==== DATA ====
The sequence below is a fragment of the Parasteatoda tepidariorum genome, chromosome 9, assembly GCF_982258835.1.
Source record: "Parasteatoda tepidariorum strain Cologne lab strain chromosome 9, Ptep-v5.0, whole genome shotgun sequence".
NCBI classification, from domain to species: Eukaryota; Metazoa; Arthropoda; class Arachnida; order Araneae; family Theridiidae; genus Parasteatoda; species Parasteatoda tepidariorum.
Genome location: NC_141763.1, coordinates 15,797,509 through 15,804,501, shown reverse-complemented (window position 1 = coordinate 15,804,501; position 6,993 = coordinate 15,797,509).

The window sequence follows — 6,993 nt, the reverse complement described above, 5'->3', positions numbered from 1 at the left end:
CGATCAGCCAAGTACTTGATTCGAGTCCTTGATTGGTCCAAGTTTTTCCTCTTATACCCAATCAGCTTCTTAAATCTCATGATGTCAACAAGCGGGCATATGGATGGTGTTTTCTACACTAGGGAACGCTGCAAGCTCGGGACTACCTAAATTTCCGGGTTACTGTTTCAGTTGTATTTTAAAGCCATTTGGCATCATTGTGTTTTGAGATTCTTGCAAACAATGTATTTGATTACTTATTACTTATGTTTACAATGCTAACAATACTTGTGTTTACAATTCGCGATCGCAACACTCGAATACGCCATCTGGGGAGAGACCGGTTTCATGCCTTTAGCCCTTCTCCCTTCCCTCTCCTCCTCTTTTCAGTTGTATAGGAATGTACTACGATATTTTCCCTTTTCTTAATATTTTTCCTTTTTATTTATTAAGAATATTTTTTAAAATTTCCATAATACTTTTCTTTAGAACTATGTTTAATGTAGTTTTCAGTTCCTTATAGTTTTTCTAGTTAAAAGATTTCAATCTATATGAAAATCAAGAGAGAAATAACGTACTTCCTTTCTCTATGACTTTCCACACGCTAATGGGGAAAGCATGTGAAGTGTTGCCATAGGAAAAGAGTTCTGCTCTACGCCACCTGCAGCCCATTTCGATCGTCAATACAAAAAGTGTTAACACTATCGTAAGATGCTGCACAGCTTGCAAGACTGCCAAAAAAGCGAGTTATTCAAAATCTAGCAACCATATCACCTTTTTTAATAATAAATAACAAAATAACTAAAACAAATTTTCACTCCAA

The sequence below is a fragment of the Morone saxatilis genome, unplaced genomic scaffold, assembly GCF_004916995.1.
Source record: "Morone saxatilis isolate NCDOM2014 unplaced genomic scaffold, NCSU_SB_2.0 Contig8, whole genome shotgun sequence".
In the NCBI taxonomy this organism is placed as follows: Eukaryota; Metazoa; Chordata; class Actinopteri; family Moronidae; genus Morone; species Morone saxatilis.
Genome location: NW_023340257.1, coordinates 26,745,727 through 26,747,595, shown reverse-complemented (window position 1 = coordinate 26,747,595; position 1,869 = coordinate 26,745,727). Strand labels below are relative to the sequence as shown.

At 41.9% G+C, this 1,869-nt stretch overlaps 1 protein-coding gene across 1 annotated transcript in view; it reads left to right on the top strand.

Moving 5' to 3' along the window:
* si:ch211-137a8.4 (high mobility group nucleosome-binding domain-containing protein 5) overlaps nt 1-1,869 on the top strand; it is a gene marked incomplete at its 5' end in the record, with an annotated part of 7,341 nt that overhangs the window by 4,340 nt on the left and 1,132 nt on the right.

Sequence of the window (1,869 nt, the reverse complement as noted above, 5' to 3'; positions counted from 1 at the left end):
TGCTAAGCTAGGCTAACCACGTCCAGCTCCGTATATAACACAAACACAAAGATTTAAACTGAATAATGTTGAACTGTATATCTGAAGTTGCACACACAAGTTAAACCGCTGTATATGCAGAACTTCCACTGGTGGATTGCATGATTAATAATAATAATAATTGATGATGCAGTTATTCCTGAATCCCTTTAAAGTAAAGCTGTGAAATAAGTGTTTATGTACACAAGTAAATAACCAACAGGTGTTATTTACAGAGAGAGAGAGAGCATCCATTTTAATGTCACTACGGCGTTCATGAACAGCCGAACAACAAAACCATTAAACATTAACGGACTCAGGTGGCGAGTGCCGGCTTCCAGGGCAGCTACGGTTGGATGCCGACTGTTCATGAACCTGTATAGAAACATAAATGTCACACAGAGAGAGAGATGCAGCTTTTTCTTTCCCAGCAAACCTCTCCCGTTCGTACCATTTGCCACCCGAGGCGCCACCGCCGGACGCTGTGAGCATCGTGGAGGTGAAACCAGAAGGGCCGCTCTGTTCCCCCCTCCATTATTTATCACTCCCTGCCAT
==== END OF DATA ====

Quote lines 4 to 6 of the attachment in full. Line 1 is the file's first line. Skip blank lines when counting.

Genome location: NC_141763.1, coordinates 15,797,509 through 15,804,501, shown reverse-complemented (window position 1 = coordinate 15,804,501; position 6,993 = coordinate 15,797,509).

The window sequence follows — 6,993 nt, the reverse complement described above, 5'->3', positions numbered from 1 at the left end:
CGATCAGCCAAGTACTTGATTCGAGTCCTTGATTGGTCCAAGTTTTTCCTCTTATACCCAATCAGCTTCTTAAATCTCATGATGTCAACAAGCGGGCATATGGATGGTGTTTTCTACACTAGGGAACGCTGCAAGCTCGGGACTACCTAAATTTCCGGGTTACTGTTTCAGTTGTATTTTAAAGCCATTTGGCATCATTGTGTTTTGAGATTCTTGCAAACAATGTATTTGATTACTTATTACTTATGTTTACAATGCTAACAATACTTGTGTTTACAATTCGCGATCGCAACACTCGAATACGCCATCTGGGGAGAGACCGGTTTCATGCCTTTAGCCCTTCTCCCTTCCCTCTCCTCCTCTTTTCAGTTGTATAGGAATGTACTACGATATTTTCCCTTTTCTTAATATTTTTCCTTTTTATTTATTAAGAATATTTTTTAAAATTTCCATAATACTTTTCTTTAGAACTATGTTTAATGTAGTTTTCAGTTCCTTATAGTTTTTCTAGTTAAAAGATTTCAATCTATATGAAAATCAAGAGAGAAATAACGTACTTCCTTTCTCTATGACTTTCCACACGCTAATGGGGAAAGCATGTGAAGTGTTGCCATAGGAAAAGAGTTCTGCTCTACGCCACCTGCAGCCCATTTCGATCGTCAATACAAAAAGTGTTAACACTATCGTAAGATGCTGCACAGCTTGCAAGACTGCCAAAAAAGCGAGTTATTCAAAATCTAGCAACCATATCACCTTTTTTAATAATAAATAACAAAATAACTAAAACAAATTTTCACTCCAA